Keep throwing sticks in the water

Imagine living in 848 BC. You have no modern conveniences, and you are working hard out in the heat of the day to build a home. In order to build this dwelling place, you had to borrow an ax to cut down trees, one-by-one, to provide safety and shelter.

In 2 Kings 6 the sons of the prophets and Elisha, a prophet, went to build a larger dwelling place. One of the men borrowed an ax, and, while diligently working, the cutting edge flew into the water. The man went to Elisha in a panic, crying out, “The ax was borrowed!”.

Several life applications to notice in the beginning of this story.

  • A movement forward and a risk was taken to leave their current station and seek an opportunity
  • They were working hard and doing good things
  • The man immediately went to Elisha when trouble hit

Are you following this pattern? It’s a mixed bag of thoughts and emotion. I read this story in God’s Word and in FerVent, by Priscilla Shirer.

Reality of our circumstances can blind us to the purpose and opportunity. I read this story and prayed for God to send me an Elisha. You are like me; I’m sure of it! It’s universal.  You move forward with hope, seeking, and risking, only to find yourself with your cutting edge thrown into the depths of chaos and confusion.

Did you notice I missed the whole point of the story?  It was not until I spoke with my mother, as she witnessed to me, and re-read my book, did I literally notice my ignorance! I have 24/7 access to an “Elisha”.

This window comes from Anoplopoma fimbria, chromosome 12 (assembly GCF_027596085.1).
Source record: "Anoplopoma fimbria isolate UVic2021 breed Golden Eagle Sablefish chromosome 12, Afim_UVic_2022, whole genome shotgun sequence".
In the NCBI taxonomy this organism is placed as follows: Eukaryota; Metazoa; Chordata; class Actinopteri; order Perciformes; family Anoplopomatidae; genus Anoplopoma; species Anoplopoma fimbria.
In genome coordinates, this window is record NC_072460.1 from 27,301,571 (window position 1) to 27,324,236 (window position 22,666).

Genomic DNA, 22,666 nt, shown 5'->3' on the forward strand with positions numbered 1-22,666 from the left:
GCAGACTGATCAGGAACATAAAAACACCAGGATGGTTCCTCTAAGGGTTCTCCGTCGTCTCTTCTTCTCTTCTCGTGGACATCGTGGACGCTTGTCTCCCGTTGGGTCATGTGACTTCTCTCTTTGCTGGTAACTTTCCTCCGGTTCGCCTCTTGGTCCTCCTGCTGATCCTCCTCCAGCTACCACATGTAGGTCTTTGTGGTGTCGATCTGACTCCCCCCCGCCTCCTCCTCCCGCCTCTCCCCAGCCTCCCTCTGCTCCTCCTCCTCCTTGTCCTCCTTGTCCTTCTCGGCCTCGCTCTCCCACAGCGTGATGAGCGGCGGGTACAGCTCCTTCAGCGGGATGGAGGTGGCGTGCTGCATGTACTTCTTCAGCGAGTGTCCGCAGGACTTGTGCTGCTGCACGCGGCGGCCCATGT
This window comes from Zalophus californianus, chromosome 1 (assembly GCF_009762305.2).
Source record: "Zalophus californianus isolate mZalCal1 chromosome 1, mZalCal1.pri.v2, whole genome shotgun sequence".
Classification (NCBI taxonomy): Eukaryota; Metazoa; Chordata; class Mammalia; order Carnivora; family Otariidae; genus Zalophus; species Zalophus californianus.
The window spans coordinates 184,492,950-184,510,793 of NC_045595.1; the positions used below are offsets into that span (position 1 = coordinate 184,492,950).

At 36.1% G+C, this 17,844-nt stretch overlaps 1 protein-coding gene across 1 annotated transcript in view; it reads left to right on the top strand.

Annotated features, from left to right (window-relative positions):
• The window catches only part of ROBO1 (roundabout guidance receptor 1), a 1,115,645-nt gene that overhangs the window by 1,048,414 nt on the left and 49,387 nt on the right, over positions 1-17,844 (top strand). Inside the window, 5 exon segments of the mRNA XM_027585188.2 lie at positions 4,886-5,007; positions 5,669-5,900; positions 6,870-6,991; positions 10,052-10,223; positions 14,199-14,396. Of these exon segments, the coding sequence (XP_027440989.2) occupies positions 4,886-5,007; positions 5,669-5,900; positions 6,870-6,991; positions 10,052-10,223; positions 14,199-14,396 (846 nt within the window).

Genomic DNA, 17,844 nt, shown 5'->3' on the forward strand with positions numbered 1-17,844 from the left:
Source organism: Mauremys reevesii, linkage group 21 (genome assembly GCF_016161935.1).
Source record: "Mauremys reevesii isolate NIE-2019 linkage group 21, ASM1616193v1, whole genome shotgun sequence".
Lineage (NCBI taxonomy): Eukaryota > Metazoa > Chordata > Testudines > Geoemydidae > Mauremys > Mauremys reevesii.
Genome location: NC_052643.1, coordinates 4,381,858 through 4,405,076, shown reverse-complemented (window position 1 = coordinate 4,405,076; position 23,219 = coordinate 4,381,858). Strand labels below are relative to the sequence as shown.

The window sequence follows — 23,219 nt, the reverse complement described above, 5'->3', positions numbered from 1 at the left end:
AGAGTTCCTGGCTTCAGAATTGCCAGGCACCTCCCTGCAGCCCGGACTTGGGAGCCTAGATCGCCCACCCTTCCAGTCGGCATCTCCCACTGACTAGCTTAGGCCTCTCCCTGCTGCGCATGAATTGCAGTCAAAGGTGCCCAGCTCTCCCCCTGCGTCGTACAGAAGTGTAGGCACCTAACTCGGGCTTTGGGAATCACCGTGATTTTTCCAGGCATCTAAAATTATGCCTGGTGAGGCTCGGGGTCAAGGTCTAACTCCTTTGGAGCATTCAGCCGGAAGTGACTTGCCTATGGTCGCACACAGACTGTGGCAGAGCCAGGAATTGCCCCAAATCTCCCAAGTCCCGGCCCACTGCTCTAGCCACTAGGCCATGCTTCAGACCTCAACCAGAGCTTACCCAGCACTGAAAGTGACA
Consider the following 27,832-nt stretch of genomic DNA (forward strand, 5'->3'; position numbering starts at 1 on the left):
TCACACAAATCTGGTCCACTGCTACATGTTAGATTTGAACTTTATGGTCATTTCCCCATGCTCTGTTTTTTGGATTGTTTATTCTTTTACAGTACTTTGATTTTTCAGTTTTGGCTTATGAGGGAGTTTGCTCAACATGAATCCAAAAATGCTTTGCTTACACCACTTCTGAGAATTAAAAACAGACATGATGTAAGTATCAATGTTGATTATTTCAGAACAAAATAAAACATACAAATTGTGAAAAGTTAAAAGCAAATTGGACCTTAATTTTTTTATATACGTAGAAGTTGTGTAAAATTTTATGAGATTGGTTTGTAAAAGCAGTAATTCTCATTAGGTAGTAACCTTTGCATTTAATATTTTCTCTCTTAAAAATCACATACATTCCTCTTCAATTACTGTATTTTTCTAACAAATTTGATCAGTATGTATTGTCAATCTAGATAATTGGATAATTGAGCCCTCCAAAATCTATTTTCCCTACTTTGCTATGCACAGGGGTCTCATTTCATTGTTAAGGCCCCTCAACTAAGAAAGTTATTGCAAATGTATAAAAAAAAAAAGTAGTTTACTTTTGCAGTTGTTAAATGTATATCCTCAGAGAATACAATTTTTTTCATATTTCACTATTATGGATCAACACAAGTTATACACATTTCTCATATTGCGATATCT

My prayer warriors, Tom and Louise

Let’s finish the story.

This desperate, confused, tired, hard-working man experienced a miracle.

Then the man of God asked, “Where did it fall?” When he showed him the place, the man of God cut a stick, threw it there, and made the iron float.

Then he said, “Pick it up.” So he reached out and took it.  2 Kings 6: 6-7

You can’t fathom this as a miracle unless you consider the historical context and the back story.  Although scripture does not give details of all the conversations and thoughts of the people, we can place ourselves there and imagine. This man could not run up to Lowe’s.  This was critical.  He had a vision–a dream–and his hard work, in the moment, was not paying off.

If you are here in your journey–a place of hard work with your cutting edge in the bottom of the river, seek God.

It’s that simple and refreshing.

Don’t stop working hard. Maybe God will call you to adjust, shift, or change your focus, but don’t stop because you feel defeated by someone or something.

Don’t stop believing in miracles and the intimate details of your life belonging to God, not man.

Don’t let the reality of your situation defeat you.

Listen to me.  Nothing–nothing!–is too far gone that your God cannot resurrect it.  Even your cutting edge. So go to Him to get it back.  Don’t try to regain it yourself. Don’t set your hopes on other people or circumstances to fuse it back into the fiber of your being.  Trust it into God’s care.  Only His miraculous work can make it bubble back up to the surface where it belongs.  And He is more than willing to do it. (Shirer, 2015, p. 34)

Focus on God’s Word and His leading.  This focus will cause you to move, shift, and possibly say, “no” to some patterns and life choices. For every “yes”, we also say “no”. Believe that God will provide not only for your physical needs, but also for your emotional needs and the needs of others.

My mom’s last words to me as I hung up to figure out parking in the city–

“Keep throwing sticks in the water.”  Good advice.

axe head





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